Richard - Even inside, you can't get away from the rain. This is the rainfall simulation laboratory which consists a large steel frame, a bottle - a bucket if you like - on top, and a box which is simulating the rainfall. So it's dropping in drops through a wire mesh onto two different types of soil.
Stefan - On the right hand side, we have the wetable soil and the rain is causing little craters in the loose soil surface. It's loose material and it's soaking up very nicely. And on the left hand side, it's not forming craters, and as we've seen outside, the water is just sitting on the surface, just like mercury. We want to be able to predict when soil becomes hydrophobic, under which conditions, when does it actually switch to a hydrophobic condition? So for example when we have drought periods in the UK or elsewhere, and the soil become relatively dry, hydrophobicity tends to switch on with all these implications. As you can see now here on the rainfall simulation plot, the water is just running off the surface and that for example may be something that could've contributed to the devastating floods in 2007. There's evidence that the soils weren't particularly wet. In 2007, we had a very dry spring in April, a very, very dry period, followed by an obviously very, very wet period, but the soils didn't actually soak up the water everywhere as they should've done. So we think hydrophobicity may have well played a role.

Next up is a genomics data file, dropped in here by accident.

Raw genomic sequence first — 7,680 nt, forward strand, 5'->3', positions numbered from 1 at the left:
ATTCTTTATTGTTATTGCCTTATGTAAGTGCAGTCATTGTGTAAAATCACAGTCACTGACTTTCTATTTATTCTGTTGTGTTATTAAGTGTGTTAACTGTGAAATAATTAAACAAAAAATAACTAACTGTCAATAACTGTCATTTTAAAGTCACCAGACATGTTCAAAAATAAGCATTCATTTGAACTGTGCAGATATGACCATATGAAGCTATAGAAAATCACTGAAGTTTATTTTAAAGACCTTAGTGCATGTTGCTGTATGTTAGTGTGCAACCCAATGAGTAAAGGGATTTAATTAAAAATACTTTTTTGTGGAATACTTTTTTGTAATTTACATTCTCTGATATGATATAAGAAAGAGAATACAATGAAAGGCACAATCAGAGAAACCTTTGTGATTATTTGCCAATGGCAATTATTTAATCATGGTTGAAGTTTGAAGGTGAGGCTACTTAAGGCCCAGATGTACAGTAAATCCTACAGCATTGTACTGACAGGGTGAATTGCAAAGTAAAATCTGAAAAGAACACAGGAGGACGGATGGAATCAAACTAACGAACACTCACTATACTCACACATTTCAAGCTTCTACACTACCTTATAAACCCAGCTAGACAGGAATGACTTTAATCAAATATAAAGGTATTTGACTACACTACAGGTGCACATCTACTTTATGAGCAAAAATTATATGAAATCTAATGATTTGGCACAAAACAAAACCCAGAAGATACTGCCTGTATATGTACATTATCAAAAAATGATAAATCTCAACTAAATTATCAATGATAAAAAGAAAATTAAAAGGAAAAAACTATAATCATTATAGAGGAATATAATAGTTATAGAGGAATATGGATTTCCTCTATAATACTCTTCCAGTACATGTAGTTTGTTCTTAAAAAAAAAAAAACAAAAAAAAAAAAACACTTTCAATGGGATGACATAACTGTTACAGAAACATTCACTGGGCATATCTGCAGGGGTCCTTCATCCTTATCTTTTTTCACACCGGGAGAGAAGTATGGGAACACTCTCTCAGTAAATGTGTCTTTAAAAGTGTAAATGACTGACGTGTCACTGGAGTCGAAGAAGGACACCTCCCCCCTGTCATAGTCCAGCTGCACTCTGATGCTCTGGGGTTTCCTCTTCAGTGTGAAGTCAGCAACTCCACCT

Richard - Now you've been studying this, haven't you - at the microscopic level, well actually beyond the microscopic level.
Stefan - Yes and what we've done in recent years, we've looked at the chemistry of those compounds that actually cause water repellency. What we do is we use a technique called atomic force microscopy. That's basically a microscopy that's not using light or x-ray. It's in a sense using a microscopic, or rather a nanoscale, little tapping device that scans across the surface of a soil particle, and that's basically at a scale you couldn't actually see with a normal microscope.
Richard - So you can see what type, well "see". Perhaps we shouldn't use the word 'see.'
Stefan - No, that's correct, yes.
Richard - But you can detect the individual molecules and what effects they're having.